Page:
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Asian-Australas J Anim Sci > Volume 33(5); 2020 > Article
Choi, Won, Son, Shin, and Oh: Comparison of characteristics of long noncoding RNA in Hanwoo according to sex



Cattle were some of the first animals domesticated by humans for the production of milk, meat, etc. Long noncoding RNA (lncRNA) is defined as longer than 200 bp in non-protein coding transcripts. lncRNA is known to function in regulating gene expression and is currently being studied in a variety of livestock including cattle. The purpose of this study is to analyze the characteristics of lncRNA according to sex in Hanwoo cattle.


This study was conducted using the skeletal muscles of 9 Hanwoo cattle include bulls, steers and cows. RNA was extracted from skeletal muscle of Hanwoo. Sequencing was conducted using Illumina HiSeq2000 and mapped to the Bovine Taurus genome. The expression levels of lncRNAs were measured by DEGseq and quantitative trait loci (QTL) data base was used to identify QTLs associated with lncRNA. The python script was used to match the nearby genes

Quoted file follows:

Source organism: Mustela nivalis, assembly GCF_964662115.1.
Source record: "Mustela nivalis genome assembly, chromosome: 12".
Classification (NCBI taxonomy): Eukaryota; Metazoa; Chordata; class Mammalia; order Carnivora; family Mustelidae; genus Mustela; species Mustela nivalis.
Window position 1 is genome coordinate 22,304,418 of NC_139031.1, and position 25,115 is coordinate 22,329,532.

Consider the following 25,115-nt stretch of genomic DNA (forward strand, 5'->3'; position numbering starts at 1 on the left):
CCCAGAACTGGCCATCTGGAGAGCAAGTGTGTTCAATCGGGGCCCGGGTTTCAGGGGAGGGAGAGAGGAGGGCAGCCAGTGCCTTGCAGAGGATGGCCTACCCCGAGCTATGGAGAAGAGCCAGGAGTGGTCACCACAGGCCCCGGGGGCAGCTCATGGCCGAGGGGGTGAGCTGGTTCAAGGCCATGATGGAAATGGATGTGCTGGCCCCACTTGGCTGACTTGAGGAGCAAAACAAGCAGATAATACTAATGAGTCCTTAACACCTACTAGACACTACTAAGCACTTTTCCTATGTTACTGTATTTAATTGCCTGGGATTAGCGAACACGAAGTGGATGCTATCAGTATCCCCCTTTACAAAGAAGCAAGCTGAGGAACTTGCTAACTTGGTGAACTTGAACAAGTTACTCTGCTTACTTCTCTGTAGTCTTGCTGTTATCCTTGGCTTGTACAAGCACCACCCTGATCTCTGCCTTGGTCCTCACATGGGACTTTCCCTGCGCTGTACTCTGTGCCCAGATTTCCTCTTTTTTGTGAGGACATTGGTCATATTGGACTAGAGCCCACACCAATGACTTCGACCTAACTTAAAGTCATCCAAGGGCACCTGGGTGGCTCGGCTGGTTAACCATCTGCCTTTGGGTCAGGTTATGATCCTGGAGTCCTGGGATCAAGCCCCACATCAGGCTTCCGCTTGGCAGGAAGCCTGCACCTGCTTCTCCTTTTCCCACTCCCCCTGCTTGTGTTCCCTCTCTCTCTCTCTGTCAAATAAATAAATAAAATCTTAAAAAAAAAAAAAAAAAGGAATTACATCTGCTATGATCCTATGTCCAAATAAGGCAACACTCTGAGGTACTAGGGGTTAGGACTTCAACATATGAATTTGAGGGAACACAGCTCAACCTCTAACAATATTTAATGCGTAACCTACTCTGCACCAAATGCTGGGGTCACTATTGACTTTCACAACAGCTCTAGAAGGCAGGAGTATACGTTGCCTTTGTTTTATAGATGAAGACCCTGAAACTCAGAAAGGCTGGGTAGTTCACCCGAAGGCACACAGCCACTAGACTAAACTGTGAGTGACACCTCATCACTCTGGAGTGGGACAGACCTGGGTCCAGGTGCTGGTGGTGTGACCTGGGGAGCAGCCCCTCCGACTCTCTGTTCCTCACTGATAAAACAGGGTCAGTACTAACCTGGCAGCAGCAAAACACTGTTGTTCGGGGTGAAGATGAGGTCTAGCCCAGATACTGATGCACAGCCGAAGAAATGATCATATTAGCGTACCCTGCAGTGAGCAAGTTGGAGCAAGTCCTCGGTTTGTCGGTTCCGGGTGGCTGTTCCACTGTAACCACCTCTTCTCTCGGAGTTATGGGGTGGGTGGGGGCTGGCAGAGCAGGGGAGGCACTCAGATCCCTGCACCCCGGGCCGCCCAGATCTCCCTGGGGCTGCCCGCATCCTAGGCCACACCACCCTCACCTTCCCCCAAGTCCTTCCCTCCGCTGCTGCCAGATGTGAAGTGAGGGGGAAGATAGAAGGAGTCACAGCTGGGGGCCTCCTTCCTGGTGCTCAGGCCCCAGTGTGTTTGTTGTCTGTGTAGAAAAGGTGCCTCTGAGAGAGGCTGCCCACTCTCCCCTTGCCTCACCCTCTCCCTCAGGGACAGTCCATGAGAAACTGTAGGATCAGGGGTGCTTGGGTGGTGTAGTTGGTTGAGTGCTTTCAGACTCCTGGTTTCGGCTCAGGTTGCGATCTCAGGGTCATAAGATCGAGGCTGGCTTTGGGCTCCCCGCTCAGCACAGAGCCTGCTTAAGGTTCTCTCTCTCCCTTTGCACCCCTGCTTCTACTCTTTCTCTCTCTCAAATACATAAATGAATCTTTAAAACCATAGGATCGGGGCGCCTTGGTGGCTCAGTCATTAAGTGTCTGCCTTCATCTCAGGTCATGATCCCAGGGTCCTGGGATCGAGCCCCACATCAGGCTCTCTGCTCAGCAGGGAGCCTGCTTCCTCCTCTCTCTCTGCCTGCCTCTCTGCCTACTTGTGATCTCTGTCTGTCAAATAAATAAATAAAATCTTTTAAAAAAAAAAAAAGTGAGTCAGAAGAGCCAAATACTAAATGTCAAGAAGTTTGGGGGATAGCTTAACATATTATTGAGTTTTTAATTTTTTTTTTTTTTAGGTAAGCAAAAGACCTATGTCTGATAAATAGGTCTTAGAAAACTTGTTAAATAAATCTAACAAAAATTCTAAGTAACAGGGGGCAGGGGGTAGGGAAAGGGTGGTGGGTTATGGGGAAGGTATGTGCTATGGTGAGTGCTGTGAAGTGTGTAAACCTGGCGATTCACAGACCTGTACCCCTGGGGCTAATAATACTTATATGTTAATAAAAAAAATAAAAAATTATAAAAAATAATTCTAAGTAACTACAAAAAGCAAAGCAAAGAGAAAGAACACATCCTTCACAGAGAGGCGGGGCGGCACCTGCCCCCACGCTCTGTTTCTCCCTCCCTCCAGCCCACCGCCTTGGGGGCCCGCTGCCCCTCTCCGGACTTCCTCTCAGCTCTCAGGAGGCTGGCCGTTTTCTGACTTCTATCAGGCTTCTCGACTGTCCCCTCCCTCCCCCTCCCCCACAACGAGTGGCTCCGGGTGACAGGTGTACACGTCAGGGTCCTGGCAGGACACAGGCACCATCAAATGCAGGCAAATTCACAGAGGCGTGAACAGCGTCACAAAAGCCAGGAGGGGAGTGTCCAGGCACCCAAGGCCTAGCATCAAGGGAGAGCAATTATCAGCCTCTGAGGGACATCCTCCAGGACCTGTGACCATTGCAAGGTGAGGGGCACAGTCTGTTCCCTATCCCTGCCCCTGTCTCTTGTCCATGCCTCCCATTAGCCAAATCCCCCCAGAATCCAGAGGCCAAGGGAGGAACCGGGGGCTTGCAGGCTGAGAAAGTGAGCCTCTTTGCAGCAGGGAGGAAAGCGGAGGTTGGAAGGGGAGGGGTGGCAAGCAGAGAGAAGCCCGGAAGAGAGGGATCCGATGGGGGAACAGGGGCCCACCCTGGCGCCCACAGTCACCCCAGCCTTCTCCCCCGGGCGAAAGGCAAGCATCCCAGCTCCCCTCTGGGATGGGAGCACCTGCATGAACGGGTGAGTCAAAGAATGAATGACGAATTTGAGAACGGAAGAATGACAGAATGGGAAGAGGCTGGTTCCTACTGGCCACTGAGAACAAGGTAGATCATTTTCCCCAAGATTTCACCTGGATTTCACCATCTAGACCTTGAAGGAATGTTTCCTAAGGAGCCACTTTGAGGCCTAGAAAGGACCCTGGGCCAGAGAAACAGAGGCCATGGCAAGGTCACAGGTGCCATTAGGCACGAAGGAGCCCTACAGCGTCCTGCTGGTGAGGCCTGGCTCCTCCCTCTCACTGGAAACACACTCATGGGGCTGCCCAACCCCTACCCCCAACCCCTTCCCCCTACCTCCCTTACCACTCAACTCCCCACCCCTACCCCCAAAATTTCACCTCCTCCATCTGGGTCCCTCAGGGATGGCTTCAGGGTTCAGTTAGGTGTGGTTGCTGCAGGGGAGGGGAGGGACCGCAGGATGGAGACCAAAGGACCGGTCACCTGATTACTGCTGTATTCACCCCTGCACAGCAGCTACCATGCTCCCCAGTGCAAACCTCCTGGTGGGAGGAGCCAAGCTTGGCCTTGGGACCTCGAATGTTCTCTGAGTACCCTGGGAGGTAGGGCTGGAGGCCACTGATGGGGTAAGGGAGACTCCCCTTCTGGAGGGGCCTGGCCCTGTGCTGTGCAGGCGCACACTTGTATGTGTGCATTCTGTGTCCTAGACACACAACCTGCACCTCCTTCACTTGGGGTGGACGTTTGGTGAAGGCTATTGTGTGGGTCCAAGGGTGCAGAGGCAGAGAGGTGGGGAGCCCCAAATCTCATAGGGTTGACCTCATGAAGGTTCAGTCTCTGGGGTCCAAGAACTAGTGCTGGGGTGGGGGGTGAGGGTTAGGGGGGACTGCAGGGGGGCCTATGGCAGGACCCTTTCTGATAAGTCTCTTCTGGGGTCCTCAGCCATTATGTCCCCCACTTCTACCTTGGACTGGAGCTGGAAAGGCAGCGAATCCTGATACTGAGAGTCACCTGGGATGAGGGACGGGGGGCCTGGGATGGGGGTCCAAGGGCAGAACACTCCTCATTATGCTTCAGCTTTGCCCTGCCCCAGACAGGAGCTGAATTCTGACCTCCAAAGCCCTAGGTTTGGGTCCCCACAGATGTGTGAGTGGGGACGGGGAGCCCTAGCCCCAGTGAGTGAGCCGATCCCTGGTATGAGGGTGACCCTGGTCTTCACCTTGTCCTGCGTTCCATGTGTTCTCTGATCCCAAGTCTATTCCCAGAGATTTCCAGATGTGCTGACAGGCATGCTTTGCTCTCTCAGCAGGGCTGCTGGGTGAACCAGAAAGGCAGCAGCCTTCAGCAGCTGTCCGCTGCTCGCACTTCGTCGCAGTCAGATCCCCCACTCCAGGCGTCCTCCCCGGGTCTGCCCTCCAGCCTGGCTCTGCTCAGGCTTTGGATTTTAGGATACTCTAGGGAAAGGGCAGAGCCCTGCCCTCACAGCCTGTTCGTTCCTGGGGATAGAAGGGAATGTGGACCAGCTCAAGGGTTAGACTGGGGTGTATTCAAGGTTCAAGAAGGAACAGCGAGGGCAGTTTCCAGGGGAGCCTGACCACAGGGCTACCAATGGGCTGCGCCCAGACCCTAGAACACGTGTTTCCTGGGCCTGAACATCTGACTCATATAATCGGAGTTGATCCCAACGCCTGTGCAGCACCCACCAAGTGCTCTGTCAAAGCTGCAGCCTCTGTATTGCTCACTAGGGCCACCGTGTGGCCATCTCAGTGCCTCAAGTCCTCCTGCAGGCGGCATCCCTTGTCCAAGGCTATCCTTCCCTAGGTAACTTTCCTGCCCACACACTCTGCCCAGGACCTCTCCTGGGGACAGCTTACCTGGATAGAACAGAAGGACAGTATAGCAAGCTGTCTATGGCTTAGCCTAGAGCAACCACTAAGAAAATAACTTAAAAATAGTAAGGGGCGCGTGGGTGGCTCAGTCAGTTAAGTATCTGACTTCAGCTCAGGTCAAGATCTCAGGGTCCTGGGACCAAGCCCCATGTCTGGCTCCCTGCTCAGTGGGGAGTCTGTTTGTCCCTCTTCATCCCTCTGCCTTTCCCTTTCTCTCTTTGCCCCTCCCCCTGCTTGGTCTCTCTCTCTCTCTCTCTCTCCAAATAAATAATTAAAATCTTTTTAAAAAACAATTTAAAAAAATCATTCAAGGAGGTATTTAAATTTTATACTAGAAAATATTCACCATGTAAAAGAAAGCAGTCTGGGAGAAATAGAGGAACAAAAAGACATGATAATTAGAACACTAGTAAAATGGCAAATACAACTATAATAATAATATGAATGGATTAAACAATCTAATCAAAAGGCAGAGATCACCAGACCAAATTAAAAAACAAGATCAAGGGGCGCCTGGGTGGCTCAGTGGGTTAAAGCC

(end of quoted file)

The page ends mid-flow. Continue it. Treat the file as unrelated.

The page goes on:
In this study, the expression patterns of transcripts of bulls, steers and cows were identified. And we identified significantly differentially expressed lncRNAs in bulls, steers and cows. In addition, characteristics of lncRNA which express differentially in muscles according to the sex of Hanwoo were identified. As a result, we found differentially expressed lncRNAs according to sex were related to shear force and body weight.


This study was classified and characterized lncRNA which differentially expressed by sex in Hanwoo cattle. We believe that the characterization of lncRNA by sex of Hanwoo will be helpful for future studies of the physiological mechanisms of Hanwoo cattle.


Cattle were some of the first animals to be domesticated by humans for agricultural purposes. About 10,000 years ago, the ancestors of cattle were tamed for the purpose of providing milk, meat, and leather to humans [1]. In 2006, a human genome sequencing center announced the sequence of the cattle genome [2]. Utilizing the genome-wide single nucleotide polymorphism panel for cattle allows for the use of quantitative trait loci (QTL) and prediction of the genetic merit of an animal without using phenotype and pedigree records [3]. Genetic studies using livestock have shown that most of the genetic variants associated with complex phenotypic traits are located outside the protein coding region [4].